ICD-10 offers an expanded selection of complication codes. Each body system provides intraoperative and postprocedural complications. There are also complication codes related to transplanted organs and tissues. Complication codes are only assigned for transplanted organs if the function of the transplant is impacted. Two codes are required to fully describe transplant complications. They include the complication of transplanted organ and the specific complication. A preexisting condition that was present prior to the transplant can be coded as a complication if it impacts the function of the transplanted organ. Additionally, complication codes exist related to infusion, transfusion, and injections. Prosthetic devices, implants, and grafts have specific complication codes as well. The coder must also consider postprocedural shock, postprocedural infection, and wound dehiscence codes.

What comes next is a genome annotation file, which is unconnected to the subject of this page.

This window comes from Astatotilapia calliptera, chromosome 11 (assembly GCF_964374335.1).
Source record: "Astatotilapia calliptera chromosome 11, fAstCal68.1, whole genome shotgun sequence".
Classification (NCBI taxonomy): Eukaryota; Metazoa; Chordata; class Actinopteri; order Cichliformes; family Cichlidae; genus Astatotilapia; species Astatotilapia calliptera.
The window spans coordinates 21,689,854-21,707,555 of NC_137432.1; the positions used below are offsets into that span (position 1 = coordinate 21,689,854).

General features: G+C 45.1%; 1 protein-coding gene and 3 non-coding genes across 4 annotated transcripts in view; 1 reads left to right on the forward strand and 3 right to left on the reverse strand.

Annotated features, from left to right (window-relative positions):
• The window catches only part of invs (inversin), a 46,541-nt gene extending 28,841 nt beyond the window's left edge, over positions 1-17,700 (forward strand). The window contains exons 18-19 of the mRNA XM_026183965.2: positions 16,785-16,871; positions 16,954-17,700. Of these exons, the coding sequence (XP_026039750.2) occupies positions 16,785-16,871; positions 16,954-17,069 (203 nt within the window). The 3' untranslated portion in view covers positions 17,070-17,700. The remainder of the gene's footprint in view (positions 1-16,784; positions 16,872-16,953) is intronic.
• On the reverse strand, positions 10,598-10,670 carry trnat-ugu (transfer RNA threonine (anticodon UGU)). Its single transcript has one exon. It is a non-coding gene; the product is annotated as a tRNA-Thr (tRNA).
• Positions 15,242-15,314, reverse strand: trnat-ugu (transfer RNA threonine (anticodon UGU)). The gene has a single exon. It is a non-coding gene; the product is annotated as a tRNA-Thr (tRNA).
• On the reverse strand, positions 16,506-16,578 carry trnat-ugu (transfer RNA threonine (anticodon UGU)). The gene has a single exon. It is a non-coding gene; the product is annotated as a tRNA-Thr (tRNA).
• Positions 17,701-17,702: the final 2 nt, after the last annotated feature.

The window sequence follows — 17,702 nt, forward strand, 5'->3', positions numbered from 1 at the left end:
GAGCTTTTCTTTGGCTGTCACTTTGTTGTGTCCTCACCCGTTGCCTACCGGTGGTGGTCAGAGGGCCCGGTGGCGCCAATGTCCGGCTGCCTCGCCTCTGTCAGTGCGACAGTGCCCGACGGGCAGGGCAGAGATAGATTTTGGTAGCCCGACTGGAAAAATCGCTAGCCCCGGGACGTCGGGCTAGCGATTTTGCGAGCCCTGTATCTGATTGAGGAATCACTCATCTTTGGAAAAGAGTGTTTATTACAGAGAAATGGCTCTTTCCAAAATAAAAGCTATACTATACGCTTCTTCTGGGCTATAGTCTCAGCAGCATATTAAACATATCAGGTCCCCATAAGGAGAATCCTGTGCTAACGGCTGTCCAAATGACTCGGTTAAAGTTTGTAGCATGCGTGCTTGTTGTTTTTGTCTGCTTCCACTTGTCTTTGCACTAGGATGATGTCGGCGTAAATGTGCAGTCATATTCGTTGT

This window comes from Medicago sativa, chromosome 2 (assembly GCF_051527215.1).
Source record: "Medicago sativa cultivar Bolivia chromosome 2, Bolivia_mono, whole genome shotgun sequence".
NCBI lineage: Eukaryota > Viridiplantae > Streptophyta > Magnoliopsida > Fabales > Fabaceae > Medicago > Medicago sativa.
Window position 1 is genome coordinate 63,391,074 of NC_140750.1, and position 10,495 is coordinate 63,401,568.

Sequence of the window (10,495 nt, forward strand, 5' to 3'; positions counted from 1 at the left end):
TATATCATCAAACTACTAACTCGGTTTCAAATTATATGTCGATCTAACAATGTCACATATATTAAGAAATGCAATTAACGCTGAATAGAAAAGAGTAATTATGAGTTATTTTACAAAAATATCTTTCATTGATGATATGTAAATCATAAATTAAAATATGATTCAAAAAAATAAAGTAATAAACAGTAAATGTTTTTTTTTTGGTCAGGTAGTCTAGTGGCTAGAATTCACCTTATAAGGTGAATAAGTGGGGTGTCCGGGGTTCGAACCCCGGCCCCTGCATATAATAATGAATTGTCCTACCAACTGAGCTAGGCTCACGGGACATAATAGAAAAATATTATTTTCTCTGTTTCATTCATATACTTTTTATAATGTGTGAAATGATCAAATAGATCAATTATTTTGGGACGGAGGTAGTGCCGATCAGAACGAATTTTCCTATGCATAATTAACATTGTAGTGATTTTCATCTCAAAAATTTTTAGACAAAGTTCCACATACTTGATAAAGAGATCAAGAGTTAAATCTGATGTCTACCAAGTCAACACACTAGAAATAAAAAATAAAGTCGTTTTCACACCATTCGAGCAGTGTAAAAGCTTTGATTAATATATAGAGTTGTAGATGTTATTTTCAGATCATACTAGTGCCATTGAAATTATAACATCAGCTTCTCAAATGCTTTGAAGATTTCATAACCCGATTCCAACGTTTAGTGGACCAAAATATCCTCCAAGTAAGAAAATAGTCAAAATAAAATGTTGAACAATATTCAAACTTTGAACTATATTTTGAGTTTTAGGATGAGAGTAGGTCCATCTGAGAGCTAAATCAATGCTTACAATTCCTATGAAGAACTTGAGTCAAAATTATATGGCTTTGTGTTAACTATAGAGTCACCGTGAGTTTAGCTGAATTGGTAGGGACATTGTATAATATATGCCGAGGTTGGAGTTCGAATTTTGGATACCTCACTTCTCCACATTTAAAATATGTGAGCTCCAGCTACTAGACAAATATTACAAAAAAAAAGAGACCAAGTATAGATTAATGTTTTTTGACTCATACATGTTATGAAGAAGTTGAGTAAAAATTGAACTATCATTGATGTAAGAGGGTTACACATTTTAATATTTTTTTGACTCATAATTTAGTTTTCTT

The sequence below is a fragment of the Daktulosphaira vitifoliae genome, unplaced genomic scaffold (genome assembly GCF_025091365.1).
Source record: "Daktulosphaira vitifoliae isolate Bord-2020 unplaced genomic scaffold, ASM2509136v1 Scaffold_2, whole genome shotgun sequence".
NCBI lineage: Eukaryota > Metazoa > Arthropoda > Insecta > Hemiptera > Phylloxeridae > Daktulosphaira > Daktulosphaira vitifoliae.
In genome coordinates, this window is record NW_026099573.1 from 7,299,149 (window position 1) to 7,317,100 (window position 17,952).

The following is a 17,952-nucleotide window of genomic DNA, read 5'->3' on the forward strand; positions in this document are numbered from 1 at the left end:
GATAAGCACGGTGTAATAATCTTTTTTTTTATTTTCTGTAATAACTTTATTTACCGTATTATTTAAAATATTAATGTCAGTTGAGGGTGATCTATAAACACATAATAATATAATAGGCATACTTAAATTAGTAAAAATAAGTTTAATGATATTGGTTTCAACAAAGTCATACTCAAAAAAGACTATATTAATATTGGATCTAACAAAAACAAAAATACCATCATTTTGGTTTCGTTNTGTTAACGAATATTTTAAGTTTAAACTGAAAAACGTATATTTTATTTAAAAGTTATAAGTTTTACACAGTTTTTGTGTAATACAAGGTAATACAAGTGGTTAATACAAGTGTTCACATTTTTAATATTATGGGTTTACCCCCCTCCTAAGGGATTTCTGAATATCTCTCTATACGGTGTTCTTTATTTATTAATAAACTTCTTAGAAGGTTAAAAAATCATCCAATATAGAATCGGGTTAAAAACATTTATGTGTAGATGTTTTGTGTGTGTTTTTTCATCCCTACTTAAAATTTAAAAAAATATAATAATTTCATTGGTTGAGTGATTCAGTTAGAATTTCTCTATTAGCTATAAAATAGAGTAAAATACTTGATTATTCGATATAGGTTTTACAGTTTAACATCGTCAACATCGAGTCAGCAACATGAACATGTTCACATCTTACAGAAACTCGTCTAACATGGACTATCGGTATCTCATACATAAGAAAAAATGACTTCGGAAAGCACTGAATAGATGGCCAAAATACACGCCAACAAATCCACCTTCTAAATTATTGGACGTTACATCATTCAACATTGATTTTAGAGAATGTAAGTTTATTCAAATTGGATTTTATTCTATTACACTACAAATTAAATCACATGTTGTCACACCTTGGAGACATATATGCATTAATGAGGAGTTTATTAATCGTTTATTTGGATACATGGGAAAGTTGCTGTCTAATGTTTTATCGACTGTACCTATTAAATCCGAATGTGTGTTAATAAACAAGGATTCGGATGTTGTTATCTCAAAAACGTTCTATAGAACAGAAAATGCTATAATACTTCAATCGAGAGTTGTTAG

Coders should seek clarification before assigning iatrogenic codes, which means "caused by the physician." An interesting example relates to a planned implant break. This scenario was provided by the American Hospital Association Coding Clinic in the second quarter of 2015. A patient had a displaced comminuted fracture of the right tibial shaft after a fall from 30 feet. During the open reduction, internal fixation was used to secure the bone to permit healing. Subsequent to the routine healing, the screws in the internal fixation became loose and the patient was scheduled for removal of the internal fixation. This is not a complication of the open reduction but rather a planned or expected outcome. As the bone heals, the patient becomes more mobile through physical therapy. As weight bearing is increased, the screws loosen and require removal. Therefore, a subsequent code of S82.251D for displaced comminuted fracture of the shaft of the right tibia subsequent encounter for closed fracture with routine healing would be assigned along with an external cause related to the injury, which is W17.89XD for a fall from one level to another subsequent encounter.